The half-sister of the late Charles Manson Monday dropped out of what was a three-way contest to permanently run the late cult leader’s estate, whittling the field down to Manson’s self-professed grandson and a onetime Manson pen pal.
Los Angeles Superior Court Judge Ruben Garcia granted a request by Dilair Nafoosi, an attorney for Nancy Claassen of Spokane, Washington, that Manson’s half-sibling’s petition is denied “without prejudice,” meaning it can be refiled later. Nafoosi said he was making the decision based on a June 17-minute order by the judge in which Garcia found that Claasen had not presented any evidence rebutting Jason Freeman’s claim to be the son of the late Charles Manson Jr., who Freeman maintains was Manson’s son.
Under California law, when someone dies without a will, their children and grandchildren take priority over siblings when it comes to deciding beneficiaries.
Garcia said in his June findings that more litigation was needed to determine whether Manson Jr. was indeed the elder Manson’s son. He did not rule Monday on the validity of Manson Jr.’s birth certificate filed with the court on July 19 by lawyer Alan Davis and whether it provides proof he was the son of the late cult leader. Davis represents Dale Kiken, a lawyer and the current temporary special administrator of the Manson estate. Kiken is advocating for Freeman’s kinship claim.
The birth certificate produced by Davis and obtained from the Los Angeles County Registrar-Recorder/County Clerk’s Office states that Manson Jr. was born April 10, 1956, in what was then known as Los Angeles County General Hospital to Manson Sr., then 21, and Rosalie Jean Willis, who was 18 years old at the time.
Manson Jr., also named Charles Jay White, committed suicide in June 1993. In his findings, Garcia said he concluded that Freeman is Manson Jr.’s son based on a February 1986 finding by an Ohio judge in which Manson Jr. was ordered to pay child support payments to Freeman’s mother.
Neither Michael Channels, the former Manson pen pal, nor any of his attorneys appeared for Monday’s virtual hearing, so the judge postponed any further proceedings until Aug. 12.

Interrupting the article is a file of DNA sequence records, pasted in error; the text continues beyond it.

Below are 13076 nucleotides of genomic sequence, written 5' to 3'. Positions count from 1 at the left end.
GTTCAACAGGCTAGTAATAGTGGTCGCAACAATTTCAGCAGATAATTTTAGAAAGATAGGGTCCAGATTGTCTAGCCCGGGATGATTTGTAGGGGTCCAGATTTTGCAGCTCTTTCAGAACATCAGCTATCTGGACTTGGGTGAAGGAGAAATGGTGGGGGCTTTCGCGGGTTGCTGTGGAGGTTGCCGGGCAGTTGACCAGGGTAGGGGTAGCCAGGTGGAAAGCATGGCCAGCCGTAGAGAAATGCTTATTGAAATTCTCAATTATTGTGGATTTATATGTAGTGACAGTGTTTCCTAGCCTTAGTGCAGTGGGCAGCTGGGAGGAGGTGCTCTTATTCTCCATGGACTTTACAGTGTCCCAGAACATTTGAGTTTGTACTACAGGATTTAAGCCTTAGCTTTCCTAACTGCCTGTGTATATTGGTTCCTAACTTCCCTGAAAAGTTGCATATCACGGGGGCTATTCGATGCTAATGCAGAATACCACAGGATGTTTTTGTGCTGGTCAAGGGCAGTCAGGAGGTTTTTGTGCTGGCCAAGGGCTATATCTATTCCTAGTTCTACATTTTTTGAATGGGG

In their court papers, Channels’ attorneys state that Manson’s 2002 will, filed in Kern County in November 2017, names their client as the person Manson intended to administer his estate.
However, Freeman has filed court papers stating that probate of the Channels will be denied because it was created “as a direct result of undue influence exercised by (Channels) over (Manson) and is not, and never was, the will of (Manson).”
Davis said after Monday’s hearing that if the Manson Jr. birth certificate is found to be valid, the judge will have to determine the validity of the purported Manson will Channels produced.
Manson suffered from heart disease and other ailments before he died in November 2017 at age 83.
Manson and members of his outcast family of followers were convicted of killing actress Sharon Tate — who was eight months pregnant — and six other people during a bloody rampage in the Los Angeles area in August 1969.
The Manson clan also stabbed to death grocery magnate Leno La Bianca and his wife Rosemary La Bianca the night after the Tate murders.
Manson was convicted of seven counts of first-degree murder and one count of conspiracy to murder in the deaths of Tate, the La Biancas, and four other people at the Tate residence — coffee heiress Abigail Ann Folger, photographer Wojciech Frykowski, hairdresser Jay Sebring and Steven Earl Parent, who was shot in his car on his way to visit an acquaintance who lived in a separate rented guest house on the Tate property.
Manson and followers Charles “Tex” Watson, Leslie Van Houten, Patricia Krenwinkel, and the late Susan Atkins all were convicted and sentenced to state prisons in 1971. Manson also was convicted in December of that year of first-degree murder for the July 25, 1969, death of Gary Hinman and the August 1969 death of Donald Shea.
Manson and the others originally were sentenced to death, but a 1972 state Supreme Court decision caused all capital sentences in California to be commuted to life in prison. There was no life-without-parole sentence at the time.
Manson was denied parole a dozen times.
–City News Service